Dear Conservative Friends,
It gets better.
President Barack Obama won reelection last night in another close race, with a country divided, and after an exhausting campaign.
Instantly my social media feeds lit up with cries of happiness and anger over the results, but this is not a gloating post.
I wanted to reach out to you: you worked so hard for your candidate, you studied the issues and made a decision for which you felt so much conviction. I watched you encourage your friends to look at the arguments and facts, urging them to vote for the future of America. I did the same thing. Even more than our differences over policy and programs, I am ever encouraged by citizens who take their rights seriously and act on their principles.
And yet the despair I read in your updates, emails, and messages touched me, because I once felt just like you:
It was November of 2004, and even though Kerry wasn't my ideal candidate, I worked and voted for him anyway. I defended him at work, often as the only person leaning his way. I was sick about what George W. Bush had done to our country, it was abhorrent to me. And when he was reelected I thought my heart would break. Couldn't America see what it had done? It felt apocalyptic. I cried at work. I cried in the car. My husband asked if I wanted to move to a swing state. I couldn't understand why the election was even close; it was just shocking. Months went by before I could listen to President Bush on the radio, or see his face on TV (before the election I would listen even when I disagreed, but afterwards it was all too much.) I was in physical pain.
And then, gradually, it got better. I could read a news items and not reflexively click away. I could hear his voice on the radio and not jam my finger on the dial. I even started listening to the work he wanted to accomplish, and to seek for the best. I didn't move to a swing state. This doesn't mean I wasn't upset at the outcome, but I understood that even though my chief executive represented everything I disagreed with, he was still my president. I still owed it to my country to listen and participate. I even found common ground.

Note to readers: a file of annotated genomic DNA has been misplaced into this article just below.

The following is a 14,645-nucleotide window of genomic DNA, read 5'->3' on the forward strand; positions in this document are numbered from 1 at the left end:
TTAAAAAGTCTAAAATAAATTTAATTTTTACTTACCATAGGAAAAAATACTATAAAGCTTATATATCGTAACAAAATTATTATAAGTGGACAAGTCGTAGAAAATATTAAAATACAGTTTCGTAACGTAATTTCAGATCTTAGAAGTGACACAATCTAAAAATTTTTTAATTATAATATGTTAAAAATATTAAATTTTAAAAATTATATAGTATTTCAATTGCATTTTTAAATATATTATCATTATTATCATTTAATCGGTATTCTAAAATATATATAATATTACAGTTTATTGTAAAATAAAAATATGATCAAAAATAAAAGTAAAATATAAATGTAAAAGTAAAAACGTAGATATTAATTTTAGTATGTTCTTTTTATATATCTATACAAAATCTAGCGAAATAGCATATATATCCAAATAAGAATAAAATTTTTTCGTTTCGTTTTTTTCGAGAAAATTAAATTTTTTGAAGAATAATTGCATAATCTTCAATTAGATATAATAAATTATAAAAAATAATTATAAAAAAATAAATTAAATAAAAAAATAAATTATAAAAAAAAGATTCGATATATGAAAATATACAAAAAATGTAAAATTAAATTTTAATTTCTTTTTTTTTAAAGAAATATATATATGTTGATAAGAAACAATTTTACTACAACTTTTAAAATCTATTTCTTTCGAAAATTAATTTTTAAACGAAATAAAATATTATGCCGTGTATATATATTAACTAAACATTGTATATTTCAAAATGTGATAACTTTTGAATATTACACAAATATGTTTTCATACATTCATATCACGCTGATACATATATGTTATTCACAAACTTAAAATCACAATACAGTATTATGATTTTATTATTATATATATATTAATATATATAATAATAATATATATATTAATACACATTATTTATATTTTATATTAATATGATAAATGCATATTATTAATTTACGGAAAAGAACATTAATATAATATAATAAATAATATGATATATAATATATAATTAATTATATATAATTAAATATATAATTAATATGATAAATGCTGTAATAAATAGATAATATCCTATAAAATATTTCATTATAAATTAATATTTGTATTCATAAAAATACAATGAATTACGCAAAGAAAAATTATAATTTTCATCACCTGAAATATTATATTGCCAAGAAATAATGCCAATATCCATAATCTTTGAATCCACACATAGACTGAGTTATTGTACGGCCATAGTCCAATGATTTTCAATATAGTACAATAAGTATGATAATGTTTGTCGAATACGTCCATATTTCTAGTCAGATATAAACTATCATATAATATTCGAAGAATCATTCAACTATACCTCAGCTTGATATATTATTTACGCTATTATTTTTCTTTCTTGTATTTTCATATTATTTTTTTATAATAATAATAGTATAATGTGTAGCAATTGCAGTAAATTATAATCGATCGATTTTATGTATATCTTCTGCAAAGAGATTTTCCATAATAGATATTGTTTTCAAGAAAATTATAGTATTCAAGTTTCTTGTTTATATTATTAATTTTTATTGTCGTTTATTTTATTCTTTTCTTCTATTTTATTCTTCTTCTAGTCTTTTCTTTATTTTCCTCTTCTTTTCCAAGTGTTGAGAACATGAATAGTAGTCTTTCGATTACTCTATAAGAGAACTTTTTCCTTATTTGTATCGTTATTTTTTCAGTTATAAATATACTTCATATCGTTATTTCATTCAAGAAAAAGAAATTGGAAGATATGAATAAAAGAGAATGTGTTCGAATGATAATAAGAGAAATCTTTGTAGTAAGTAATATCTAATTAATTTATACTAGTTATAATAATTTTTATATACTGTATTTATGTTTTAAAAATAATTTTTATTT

Turns out, America didn't die an untimely death. We didn't descend into a miasma of jingoism. Even though my personal belief is that we paid a price for the 2004 election through the mire of the Great Recession, (and you are free to disagree,) my country is resilient. We might be a divided country, but it has been worse: at one point we had a senator beating another one almost to death in the Senate Chamber and half the states left the union; we are not in danger of such division. I suspect that even if much of the things that you fear come to pass, America will be just fine. America has great things to accomplish. We are still a light on a hill.
Maybe it still hurts too much to read this letter right now. I understand, I really do. It hurts to lose when you believe your cause is just, as I well know. I hope you don't withdraw, because your voice is important, intelligent, and valuable. We all love our families and worry for our children. We are a better country when we listen to each other and work for the common good, and the President needs to hear your voice.
With you in the Republic,
Disclaimer: This letter does not represent the editorial position of TodaysMama.com. The TodaysMama team is as politically divided as the country, but we work together happily and with great love for each other every day. We may not always agree, but we always listen, and are better for it.